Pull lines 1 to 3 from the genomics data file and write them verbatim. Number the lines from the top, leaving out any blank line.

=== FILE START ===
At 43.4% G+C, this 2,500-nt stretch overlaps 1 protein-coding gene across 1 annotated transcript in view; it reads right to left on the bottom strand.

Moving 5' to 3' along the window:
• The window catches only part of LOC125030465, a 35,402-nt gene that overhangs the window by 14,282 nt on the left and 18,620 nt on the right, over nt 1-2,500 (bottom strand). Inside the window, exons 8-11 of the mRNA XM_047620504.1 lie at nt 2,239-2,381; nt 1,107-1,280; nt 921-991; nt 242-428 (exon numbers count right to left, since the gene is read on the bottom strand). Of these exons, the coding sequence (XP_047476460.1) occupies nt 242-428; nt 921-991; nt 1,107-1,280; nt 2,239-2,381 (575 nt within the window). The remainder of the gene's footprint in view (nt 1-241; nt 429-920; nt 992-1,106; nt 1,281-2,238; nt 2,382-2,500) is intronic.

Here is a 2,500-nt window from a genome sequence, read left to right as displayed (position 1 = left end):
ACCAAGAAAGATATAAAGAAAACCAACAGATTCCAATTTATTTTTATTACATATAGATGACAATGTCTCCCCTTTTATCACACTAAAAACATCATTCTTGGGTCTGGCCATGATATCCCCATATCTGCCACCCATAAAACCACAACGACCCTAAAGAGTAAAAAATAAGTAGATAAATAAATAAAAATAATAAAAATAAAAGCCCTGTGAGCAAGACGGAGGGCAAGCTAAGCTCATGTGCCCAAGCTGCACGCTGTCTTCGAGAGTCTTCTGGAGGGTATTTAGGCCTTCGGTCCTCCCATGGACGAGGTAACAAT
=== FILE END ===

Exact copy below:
At 43.4% G+C, this 2,500-nt stretch overlaps 1 protein-coding gene across 1 annotated transcript in view; it reads right to left on the bottom strand.

Moving 5' to 3' along the window:
• The window catches only part of LOC125030465, a 35,402-nt gene that overhangs the window by 14,282 nt on the left and 18,620 nt on the right, over nt 1-2,500 (bottom strand). Inside the window, exons 8-11 of the mRNA XM_047620504.1 lie at nt 2,239-2,381; nt 1,107-1,280; nt 921-991; nt 242-428 (exon numbers count right to left, since the gene is read on the bottom strand). Of these exons, the coding sequence (XP_047476460.1) occupies nt 242-428; nt 921-991; nt 1,107-1,280; nt 2,239-2,381 (575 nt within the window). The remainder of the gene's footprint in view (nt 1-241; nt 429-920; nt 992-1,106; nt 1,281-2,238; nt 2,382-2,500) is intronic.